An alien (Klaatu) with his mighty robot (Gort) land their spacecraft on Cold War-era Earth just after the end of World War II. They bring an important message to the planet that Klaatu wishes to tell to representatives of all nations. However, communication turns out to be difficult, so, after learning something about the natives, Klaatu decides on an alternative approach. Written by
Bruce Janson <firstname.lastname@example.org>
One of the reasons that Michael Rennie was cast as Klaatu was because he was generally unknown to American audiences, and would be more readily accepted as an "alien" than a more recognizable actor. Studio head Darryl F. Zanuck had shown the script to Spencer Tracy, who was eager to play the role. Producer Julian Blaustein objected, saying that the audience would have numerous expectations about the character upon seeing an actor of such repute emerging from the flying saucer. Blausteinknew that Zanuck had the ultimate control, and if he insisted, Blaustein would either have to resign, or make the movie in an unsatisfactory way. Fortunately, Zanuck agreed, and Rennie was cast instead. See more »
When Klaatu asks Mr. Harley if he could speak to the United Nations about his mission, Harley allows that they could call a special session of the General Assembly, but warns Klaatu that "The United Nations doesn't represent all the nations," after which he and Klaatu completely abandon the idea of using the UN as a forum. However, the UN has always allowed observers from non-member states and organizations to attend its sessions (though they may not speak or vote), so there was absolutely no reason why the UN could not have been used for such an extraordinary purpose as hearing Klaatu's proposals. See more »
Interesting In Itself & As A Reflection of Its Era
Interesting both in itself and as a reflection of its era, "The Day the Earth Stood Still" may seem unspectacular now to those who are used to the extravagant science fiction pictures of the present time, but it deserves its place as a cinema classic. The story is worthwhile in itself, and as soon as you set aside any preconceptions about what science fiction should involve, it also builds up some pretty good drama and suspense. Its perspective is also interesting to see as a reflection of the concerns of its era, which have such obvious similarities with those of the present.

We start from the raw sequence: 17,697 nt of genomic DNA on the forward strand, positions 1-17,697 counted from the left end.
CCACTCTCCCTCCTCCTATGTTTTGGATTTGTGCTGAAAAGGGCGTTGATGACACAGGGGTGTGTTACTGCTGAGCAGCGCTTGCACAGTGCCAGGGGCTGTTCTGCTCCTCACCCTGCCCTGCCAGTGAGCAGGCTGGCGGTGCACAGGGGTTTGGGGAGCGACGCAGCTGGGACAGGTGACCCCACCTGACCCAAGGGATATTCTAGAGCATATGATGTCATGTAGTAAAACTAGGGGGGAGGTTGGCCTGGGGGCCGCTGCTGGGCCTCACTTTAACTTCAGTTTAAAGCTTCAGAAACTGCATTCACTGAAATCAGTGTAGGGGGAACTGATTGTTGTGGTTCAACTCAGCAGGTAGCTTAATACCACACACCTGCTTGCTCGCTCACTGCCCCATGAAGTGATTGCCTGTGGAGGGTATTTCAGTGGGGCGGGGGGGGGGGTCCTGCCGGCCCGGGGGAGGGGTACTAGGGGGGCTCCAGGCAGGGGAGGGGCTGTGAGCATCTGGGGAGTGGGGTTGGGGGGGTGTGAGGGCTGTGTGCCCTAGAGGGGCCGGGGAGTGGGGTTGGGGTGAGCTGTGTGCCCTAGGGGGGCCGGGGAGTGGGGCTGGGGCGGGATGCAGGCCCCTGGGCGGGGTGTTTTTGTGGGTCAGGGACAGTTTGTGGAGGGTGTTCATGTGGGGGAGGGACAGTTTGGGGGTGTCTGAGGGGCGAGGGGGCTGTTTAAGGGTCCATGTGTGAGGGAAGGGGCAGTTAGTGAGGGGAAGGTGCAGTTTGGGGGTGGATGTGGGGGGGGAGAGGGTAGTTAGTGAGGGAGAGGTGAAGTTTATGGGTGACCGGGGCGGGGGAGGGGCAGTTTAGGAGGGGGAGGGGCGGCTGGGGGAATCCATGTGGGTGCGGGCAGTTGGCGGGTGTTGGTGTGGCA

The story itself sometimes moves rather slowly, and the focus is really more on the reactions to Klaatu's arrival than on the action itself. As Klaatu, Michael Rennie stays pretty low-key, as does the rest of the cast much of the time. Although there are times when the movie might lack some energy as a result, in general it probably works better that way than it would have if there were too much forced emphasis on the urgency of Klaatu's mission, which is more than able to speak for itself. The ideas behind the story are fairly simple, but they are, of course, just as significant now (or in practically any other era) as they were in the 1950's.
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